Day 4 started early. Four AM alarm clock for a 5 AM van. I normally don't get up that early, but I wanted to make myself breakfast (instant oatmeal with the coffee maker!) as it was a long day.
Clearing US customs THEN Canadian security seemed backwards. Seems like I should clear Canadian security first. Bleh.
Blocked out on time. Half full. Captains leg.
Huge line of weather between us and the hub. Rather than go around we climbed over. If we had been full we would not have been able to go over and would have been forced to go around the weather.
Rain and low clouds at the hub had the potential to slow operations down. Thankfully it was early and the weather was already on it's way out.
Blocked in almost 20 minutes early leaving an hour till the next flight.
I called my wife as I knew she was in the car driving to work. I then spent a few minutes reading up on news stories and sipping an extra large Dunkin Donuts coffee.
For whatever reason this Captain was tired from when he joined us on Day 2. The short overnight on Day 2 was a valid reason for being tired but the long (17 hour) overnight on the last night should have been plenty. I myself went to bed at 8:40PM to make sure I was well rested. He was dragging for the entire trip.
I had the middle leg. Beautiful day once clear of the weather. While on downwind at 11,000 feet approach advised we would be vectored for a short approach. I slowed to 210 and began dirtying up the plane. Given a descent to 3000 feet. At 210 knots, flaps 20 and flight spoilers sticking out the plane descended at 2600 feet per minute.
After being vectored for a base turn I called the airport in sight. I noticed the runway was extremely bowed. The approach end was reported at 990 feet while the departure end was 1015 feet. Huge U shape. I took that into account during the flare as it could end up in a sooner than expected touchdown using the runway as guide.
Worked out fine. Taxi'd in 15 minutes early. Lunch time!
Grabbed lunch and ate in the cabin. One of the rampers had taken a seat in the cabin too cool down. It was 98 degrees outside. The ground air was really kicking as the cabin was a chilled 68 degrees. We chatted about work, life and kids. Thirty minutes prior to push I was back up front loading the last flight.
I used to cringe flying out of this particular airport. Just too damn confusing, mostly because it was foregin to me. On this day it was fine.
Our efforts to get back super early were thwarted by traffic due to weather. Originally we would have been 30 minutes early arriving at 12:00PM. This would have been great as I hoped to catch a 12:55PM flight home.
Landed at 12:21PM. Gate at 12:25PM. The Captain had a 1:05PM flight. He told me I could head out and he would get the post flight as my flight was earlier. I didn't give it a second thought.
We parked RIGHT infront of the crew room. I stashed my kit bag and headed for the next gate. Arrived at 12:40PM. There was another pilot listed. I knew him...a very senior Captain.
Sure enough he walked up. "I thought you retired or had died," was my greeting. He laughed. He was in a hurry himself as he blocked in a few minutes after me. Boarding was already in full swing. His name was called for the flight deck jump seat. I would be rolled over to the next flight at 1:40PM.
On my way to the gate, out of the corner of my eye, I saw a pilot I thought I recognized from my time at ATP. Big crowd, I didn't stop.
A few minutes later that same pilot was at my gate. Sure enough it was him. I introduced myself. He flew for a different regional and was hoping to get a ride home. Once he saw me he knew I would get the jump before him (I'm an online jump seater since I fly for the mainline carrier flying the flight and thus have priority over him). We chatted a bit then I began looking for a way for him to get home.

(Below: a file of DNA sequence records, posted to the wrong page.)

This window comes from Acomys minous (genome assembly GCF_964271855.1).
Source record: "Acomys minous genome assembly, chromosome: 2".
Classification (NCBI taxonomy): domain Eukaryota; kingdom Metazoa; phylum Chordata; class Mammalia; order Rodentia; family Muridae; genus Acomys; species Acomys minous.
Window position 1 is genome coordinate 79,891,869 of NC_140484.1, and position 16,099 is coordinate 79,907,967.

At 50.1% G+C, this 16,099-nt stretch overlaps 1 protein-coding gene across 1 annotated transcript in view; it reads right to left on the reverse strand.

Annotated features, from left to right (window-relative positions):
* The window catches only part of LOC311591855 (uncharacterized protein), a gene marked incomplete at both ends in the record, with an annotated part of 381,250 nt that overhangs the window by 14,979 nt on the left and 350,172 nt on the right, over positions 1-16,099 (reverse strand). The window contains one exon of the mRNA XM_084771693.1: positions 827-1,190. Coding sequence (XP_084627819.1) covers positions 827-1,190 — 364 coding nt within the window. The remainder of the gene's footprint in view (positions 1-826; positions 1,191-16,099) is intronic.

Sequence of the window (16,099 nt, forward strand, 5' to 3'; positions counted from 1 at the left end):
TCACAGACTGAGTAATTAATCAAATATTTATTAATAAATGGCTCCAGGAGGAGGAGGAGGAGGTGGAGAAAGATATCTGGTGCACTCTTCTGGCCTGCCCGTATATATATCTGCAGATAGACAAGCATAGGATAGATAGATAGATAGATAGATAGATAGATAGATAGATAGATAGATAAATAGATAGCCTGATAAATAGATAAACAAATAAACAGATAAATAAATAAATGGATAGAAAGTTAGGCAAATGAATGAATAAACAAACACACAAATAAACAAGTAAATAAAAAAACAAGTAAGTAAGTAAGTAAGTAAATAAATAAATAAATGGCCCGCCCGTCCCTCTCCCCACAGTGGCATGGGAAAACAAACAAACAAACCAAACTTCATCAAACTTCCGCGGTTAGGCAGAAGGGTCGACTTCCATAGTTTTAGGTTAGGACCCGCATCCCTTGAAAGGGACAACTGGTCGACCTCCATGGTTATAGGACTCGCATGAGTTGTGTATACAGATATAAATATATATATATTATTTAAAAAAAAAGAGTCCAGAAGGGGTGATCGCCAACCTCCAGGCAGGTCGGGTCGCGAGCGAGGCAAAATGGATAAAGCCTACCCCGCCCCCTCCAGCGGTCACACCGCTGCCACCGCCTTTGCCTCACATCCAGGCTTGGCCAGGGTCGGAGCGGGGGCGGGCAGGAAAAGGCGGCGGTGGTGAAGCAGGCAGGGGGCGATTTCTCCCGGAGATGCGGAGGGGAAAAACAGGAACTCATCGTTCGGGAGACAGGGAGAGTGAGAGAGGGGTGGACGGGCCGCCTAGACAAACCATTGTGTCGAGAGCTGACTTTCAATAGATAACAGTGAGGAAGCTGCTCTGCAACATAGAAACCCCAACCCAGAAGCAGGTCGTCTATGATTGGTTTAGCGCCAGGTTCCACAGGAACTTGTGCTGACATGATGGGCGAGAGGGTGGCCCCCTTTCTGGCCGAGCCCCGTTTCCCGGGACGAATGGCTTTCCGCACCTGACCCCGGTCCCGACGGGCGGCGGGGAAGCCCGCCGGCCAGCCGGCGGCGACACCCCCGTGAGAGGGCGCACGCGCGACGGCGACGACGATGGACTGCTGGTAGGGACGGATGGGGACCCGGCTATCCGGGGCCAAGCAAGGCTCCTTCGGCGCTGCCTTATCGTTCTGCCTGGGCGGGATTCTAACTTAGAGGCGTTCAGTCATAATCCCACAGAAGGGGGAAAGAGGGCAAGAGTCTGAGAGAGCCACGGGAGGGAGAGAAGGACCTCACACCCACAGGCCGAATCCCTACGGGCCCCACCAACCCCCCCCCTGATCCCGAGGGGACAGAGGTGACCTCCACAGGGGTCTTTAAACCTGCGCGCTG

Since I fly for the mainline carrier I can see some passenger load data and nonrevs on flights. I gave him a few ideas and then my name was called for the flight deck jump seat.
Boarding was going very slowly as the gate agent was being strict on carry on bag sizes. The majority of passengers overpack. They stuff their carry on bags to the brim and then stuff them into the overhead bins. The problem is behind the bins are the overhead light bulbs that shatter when the pressure on the bins reaches a certain point.
Several passengers were upset as ,"their bag always fits". TSA and airport security were called to supervise.
First stop was the flight deck where I formally asked for a ride home. No problem. I then stashed my roller board (which fit without stuffing....I know how to pack) and headed back out to the jet bridge to stay out of the way.
Also on the jet bridge was a jump seating flight attendant.
Boarding finished. There was an open seat in first. The gate agent said there were 50+ standbys, but the boarding process took too long and she didn't want to delay the flight. The jump seating flight attendant took the seat in first. I was fine with it was it was her airline and the flight attendant jump seats are much more uncomfortable than the flight deck jump seat.
The jet bridge pulled away and the crew got the final passenger count. The Captain was upset to hear there was an open seat with so many standby's. If he had known there was an open seat he would not have allowed the jet bridge to be pulled. Eh.
I walked off the plane at 4:50PM. My wife and daughter picked me up at 5:00PM. It was my first time commuting home with the sun shining and with them awake!
She drove me home to change clothes and then we all headed back to the airport as my mother in law was passing through on her way back home.
Two more trips this month. I'm done with Canada....for now. Bidding closes in a few days for July. I think I am going to preference working Saturdays OR Sundays and being able to commute to and from on working days. This will almost certainly mean the crappy 4-5 leg days eastern seaboard flying. Eh.